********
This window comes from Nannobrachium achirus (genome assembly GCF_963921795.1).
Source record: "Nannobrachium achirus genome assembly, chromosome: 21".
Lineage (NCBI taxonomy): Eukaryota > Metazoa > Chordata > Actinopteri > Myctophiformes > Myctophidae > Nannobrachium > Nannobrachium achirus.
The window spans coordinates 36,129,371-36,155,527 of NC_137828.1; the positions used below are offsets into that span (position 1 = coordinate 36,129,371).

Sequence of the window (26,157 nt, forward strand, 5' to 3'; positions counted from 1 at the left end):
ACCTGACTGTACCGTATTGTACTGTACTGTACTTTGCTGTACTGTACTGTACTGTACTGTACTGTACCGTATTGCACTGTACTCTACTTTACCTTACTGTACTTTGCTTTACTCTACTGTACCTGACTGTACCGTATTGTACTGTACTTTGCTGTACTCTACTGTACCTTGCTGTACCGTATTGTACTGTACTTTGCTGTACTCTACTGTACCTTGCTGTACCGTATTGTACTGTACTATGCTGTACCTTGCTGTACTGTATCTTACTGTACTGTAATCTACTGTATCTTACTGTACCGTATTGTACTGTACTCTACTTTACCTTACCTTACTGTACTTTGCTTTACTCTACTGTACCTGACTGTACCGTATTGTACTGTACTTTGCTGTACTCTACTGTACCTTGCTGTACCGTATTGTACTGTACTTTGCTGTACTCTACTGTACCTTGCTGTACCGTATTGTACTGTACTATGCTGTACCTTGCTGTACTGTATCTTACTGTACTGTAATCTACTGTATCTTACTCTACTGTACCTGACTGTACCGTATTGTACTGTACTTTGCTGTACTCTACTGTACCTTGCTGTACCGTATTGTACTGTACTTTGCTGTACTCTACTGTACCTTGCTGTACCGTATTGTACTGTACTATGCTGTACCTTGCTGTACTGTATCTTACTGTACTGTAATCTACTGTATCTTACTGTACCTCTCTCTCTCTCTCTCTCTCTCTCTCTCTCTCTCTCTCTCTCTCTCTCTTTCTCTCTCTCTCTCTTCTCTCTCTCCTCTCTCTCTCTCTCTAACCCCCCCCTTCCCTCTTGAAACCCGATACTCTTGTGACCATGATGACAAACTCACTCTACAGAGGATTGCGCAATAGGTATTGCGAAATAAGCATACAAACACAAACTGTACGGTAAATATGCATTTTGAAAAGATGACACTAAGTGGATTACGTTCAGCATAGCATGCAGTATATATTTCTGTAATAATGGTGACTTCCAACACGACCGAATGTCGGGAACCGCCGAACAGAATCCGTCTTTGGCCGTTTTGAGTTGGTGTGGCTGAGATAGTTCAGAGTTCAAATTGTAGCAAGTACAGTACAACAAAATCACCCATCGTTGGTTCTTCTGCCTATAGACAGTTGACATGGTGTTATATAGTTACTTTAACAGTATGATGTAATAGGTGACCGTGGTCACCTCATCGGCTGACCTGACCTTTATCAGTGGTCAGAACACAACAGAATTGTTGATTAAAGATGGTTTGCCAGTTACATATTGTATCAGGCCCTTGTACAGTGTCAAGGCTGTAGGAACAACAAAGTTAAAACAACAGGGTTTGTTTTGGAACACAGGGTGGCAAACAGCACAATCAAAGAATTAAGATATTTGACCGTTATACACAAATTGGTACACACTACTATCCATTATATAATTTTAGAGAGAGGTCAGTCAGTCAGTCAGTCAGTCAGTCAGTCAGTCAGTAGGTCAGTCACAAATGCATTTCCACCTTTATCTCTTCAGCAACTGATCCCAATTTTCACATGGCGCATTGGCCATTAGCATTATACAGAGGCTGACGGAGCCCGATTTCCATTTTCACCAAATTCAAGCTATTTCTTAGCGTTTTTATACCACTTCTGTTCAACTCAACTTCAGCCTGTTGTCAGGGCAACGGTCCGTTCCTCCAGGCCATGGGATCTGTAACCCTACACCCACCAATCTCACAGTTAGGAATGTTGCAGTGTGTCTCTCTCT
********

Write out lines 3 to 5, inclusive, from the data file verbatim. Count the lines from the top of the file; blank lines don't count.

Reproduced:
Lineage (NCBI taxonomy): Eukaryota > Metazoa > Chordata > Actinopteri > Myctophiformes > Myctophidae > Nannobrachium > Nannobrachium achirus.
The window spans coordinates 36,129,371-36,155,527 of NC_137828.1; the positions used below are offsets into that span (position 1 = coordinate 36,129,371).

Sequence of the window (26,157 nt, forward strand, 5' to 3'; positions counted from 1 at the left end):